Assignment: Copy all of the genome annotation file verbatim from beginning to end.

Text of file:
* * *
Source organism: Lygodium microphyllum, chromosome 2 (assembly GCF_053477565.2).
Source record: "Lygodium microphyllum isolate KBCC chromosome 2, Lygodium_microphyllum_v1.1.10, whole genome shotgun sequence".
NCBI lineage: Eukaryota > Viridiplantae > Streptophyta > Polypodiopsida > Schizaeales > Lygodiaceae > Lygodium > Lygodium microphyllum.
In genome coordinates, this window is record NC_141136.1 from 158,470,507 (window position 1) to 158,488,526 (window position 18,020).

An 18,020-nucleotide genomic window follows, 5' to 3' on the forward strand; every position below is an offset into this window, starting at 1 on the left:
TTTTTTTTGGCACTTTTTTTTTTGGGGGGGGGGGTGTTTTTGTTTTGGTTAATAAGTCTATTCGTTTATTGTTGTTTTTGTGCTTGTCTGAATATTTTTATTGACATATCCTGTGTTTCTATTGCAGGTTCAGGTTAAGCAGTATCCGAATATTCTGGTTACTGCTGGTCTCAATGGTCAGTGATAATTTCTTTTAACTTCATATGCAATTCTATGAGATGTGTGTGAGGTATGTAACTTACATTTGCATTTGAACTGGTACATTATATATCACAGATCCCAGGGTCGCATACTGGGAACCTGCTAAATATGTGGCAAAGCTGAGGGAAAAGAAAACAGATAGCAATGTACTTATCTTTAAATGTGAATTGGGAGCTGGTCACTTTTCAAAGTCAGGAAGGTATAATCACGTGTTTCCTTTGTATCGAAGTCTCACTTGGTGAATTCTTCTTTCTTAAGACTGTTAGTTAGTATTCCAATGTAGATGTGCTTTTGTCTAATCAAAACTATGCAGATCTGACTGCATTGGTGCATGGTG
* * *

Source organism: Lygodium microphyllum, chromosome 2 (assembly GCF_053477565.2).
Source record: "Lygodium microphyllum isolate KBCC chromosome 2, Lygodium_microphyllum_v1.1.10, whole genome shotgun sequence".
NCBI lineage: Eukaryota > Viridiplantae > Streptophyta > Polypodiopsida > Schizaeales > Lygodiaceae > Lygodium > Lygodium microphyllum.
In genome coordinates, this window is record NC_141136.1 from 158,470,507 (window position 1) to 158,488,526 (window position 18,020).

An 18,020-nucleotide genomic window follows, 5' to 3' on the forward strand; every position below is an offset into this window, starting at 1 on the left:
TTTTTTTTGGCACTTTTTTTTTTGGGGGGGGGGGTGTTTTTGTTTTGGTTAATAAGTCTATTCGTTTATTGTTGTTTTTGTGCTTGTCTGAATATTTTTATTGACATATCCTGTGTTTCTATTGCAGGTTCAGGTTAAGCAGTATCCGAATATTCTGGTTACTGCTGGTCTCAATGGTCAGTGATAATTTCTTTTAACTTCATATGCAATTCTATGAGATGTGTGTGAGGTATGTAACTTACATTTGCATTTGAACTGGTACATTATATATCACAGATCCCAGGGTCGCATACTGGGAACCTGCTAAATATGTGGCAAAGCTGAGGGAAAAGAAAACAGATAGCAATGTACTTATCTTTAAATGTGAATTGGGAGCTGGTCACTTTTCAAAGTCAGGAAGGTATAATCACGTGTTTCCTTTGTATCGAAGTCTCACTTGGTGAATTCTTCTTTCTTAAGACTGTTAGTTAGTATTCCAATGTAGATGTGCTTTTGTCTAATCAAAACTATGCAGATCTGACTGCATTGGTGCATGGTG